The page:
Last month, nearly 70 percent of Mexicans said they would feel unsafe taking their loved ones to a hospital for coronavirus treatment, writes the Times. The fear, of course, isn't unfounded. Almost 40 percent of those hospitalized with COVID-19 end up dying, data shows, compared to less than 25 percent in New York City at the peak of the outbreak. Deaths in hospitals also happen quicker in Mexico, though doctors say that's partly because patients wait so long before arriving for treatment.

The vicious cycle has many fearing that medical workers are even deliberately infecting patients or allowing them to die, though no evidence suggests that's the case. Read more at The New York Times. Summer Meza

10:11 a.m.

Infectious disease experts are warning Americans to rethink their priorities with winter approaching more swiftly than people would like to think, bringing with it the possibility of an even worse coronavirus crisis.

The problem is many people aren't taking advantage of the breathing room summer provides to curb the virus' spread, opting instead to return to pre-pandemic routines, Stat News reports. "We just continue to squander every bit of opportunity we get with this epidemic to get it under control," said epidemiologist Michael Mina, an assistant professor in Harvard's T.H. Chan School of Public Health and associate medical director of clinical microbiology at Boston's Brigham and Women's Hospital. "The best time to squash a pandemic is when the environmental characteristics slow transmission. It's your one opportunity in the year, really, to leverage that extra assistance and get transmission under control."

There's still time do that, per Stat, but if Americans don't act quickly, they can expect bleaker-than-usual winter months. Michael Osterholm, the director of the Center for Infectious Diseases Research and Policy at the University of Minnesota, predicted that, without a new lockdown or barring an effective vaccine before the end of the year, winter will force people indoors and exacerbate the pandemic, which he said will see peaks "by far" exceeding the one the U.S. just experienced in recent weeks. Read more at Stat News. Tim O'Donnell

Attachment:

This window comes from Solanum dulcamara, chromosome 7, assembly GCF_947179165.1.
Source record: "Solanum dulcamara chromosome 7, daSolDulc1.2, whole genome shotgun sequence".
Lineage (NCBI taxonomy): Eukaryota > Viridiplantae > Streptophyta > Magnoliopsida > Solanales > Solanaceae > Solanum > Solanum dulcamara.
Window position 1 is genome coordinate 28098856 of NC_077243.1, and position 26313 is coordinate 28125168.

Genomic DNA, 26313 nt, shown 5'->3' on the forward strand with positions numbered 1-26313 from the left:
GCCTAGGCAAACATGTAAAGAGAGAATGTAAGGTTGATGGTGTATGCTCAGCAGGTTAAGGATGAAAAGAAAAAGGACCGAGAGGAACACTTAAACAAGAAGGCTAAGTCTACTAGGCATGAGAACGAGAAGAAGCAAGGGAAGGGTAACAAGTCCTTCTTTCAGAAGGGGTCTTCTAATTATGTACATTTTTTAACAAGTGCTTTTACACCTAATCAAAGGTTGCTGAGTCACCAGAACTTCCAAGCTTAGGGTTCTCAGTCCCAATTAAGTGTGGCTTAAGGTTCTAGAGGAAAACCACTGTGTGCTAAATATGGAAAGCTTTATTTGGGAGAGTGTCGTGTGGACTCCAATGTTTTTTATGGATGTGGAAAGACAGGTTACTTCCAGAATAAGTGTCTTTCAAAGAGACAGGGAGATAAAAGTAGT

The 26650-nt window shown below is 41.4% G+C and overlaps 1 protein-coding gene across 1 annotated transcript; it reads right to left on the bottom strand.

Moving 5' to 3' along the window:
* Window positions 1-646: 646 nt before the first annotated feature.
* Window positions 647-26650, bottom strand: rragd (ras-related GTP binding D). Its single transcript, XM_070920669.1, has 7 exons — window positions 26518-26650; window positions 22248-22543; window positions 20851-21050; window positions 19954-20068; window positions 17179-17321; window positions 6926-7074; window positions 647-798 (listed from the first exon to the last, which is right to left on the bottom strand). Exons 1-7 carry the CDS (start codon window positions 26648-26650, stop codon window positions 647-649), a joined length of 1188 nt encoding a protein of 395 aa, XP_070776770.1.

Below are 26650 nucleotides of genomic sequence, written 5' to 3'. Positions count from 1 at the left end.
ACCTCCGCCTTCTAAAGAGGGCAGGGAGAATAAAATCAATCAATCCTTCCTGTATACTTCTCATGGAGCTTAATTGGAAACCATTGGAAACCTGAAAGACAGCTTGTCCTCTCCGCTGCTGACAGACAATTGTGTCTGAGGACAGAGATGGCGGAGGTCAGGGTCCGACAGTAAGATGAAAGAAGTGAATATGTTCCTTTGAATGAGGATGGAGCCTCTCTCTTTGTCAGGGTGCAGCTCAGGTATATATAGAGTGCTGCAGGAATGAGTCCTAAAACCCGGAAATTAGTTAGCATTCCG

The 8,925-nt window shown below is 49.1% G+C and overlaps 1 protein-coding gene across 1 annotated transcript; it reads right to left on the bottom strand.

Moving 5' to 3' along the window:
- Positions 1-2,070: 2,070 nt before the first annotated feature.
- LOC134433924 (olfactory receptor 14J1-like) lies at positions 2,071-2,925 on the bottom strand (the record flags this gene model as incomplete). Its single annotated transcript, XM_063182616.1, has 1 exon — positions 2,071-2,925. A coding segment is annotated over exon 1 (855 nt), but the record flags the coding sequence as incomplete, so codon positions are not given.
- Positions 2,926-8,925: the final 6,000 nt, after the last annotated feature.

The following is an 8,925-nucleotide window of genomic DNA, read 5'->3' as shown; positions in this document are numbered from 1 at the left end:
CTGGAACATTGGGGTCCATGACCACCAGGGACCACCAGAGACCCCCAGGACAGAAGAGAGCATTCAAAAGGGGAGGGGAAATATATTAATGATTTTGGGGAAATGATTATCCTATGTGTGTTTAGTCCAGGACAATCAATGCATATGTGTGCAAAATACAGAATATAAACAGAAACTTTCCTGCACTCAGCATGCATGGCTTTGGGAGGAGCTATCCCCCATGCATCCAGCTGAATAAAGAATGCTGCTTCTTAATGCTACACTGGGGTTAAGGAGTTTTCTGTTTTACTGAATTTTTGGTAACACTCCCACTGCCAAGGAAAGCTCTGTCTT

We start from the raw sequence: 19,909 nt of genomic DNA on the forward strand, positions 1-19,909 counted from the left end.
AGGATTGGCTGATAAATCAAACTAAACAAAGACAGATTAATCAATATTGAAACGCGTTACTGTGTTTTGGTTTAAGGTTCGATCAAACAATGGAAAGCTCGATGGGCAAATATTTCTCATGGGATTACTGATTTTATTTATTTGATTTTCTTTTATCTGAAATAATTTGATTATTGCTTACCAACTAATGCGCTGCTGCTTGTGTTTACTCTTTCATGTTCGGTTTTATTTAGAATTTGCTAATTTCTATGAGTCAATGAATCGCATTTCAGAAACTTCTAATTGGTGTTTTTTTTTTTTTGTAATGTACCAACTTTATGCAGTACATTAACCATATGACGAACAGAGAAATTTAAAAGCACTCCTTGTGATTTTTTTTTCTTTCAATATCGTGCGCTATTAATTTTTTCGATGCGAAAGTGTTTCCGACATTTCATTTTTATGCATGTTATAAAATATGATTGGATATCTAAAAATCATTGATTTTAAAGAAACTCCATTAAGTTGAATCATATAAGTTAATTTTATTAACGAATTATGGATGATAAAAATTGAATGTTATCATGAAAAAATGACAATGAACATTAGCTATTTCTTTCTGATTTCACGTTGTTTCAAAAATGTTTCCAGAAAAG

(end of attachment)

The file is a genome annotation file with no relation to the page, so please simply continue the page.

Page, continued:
9:25 a.m.

Widespread looting and vandalism were reported in Chicago overnight following an officer-involved shooting in the South Side neighborhood of Englewood on Sunday afternoon. By Monday morning rush hour, city officials had raised the bridges across the Chicago River in an apparent effort to stop people from going downtown, while Illinois state police blocked off ramps and CTA suspended train and bus service.

"The looting began shortly after midnight as people darted through broken store windows and doors along Michigan Avenue carrying shopping bags full of merchandise," the Chicago Tribune reported. "Cars dropped off more people as the crowd grew. At least one U-Haul van was seen pulling up." The looting continued into the daylight hours, prompting the city's blockades.

"Videos that were circulating on social media captured the early morning scenes of hundreds of people in the streets, dozens of police officers, looting, and confrontations with the police," The New York Times reported. Police spokesman Tom Ahren claimed shots were fired at police at one point during the overnight unrest; while a squad car was apparently hit, no officers were injured in the incident.

The unrest was apparently linked to an event that took place on Sunday afternoon, when police responded to reports of a person with a gun. According to the police department, the suspect was confronted and fired at the officers, who responded by "[discharging] their firearms, striking the offender." The suspect was taken to a hospital, and his condition is unknown. Jeva Lange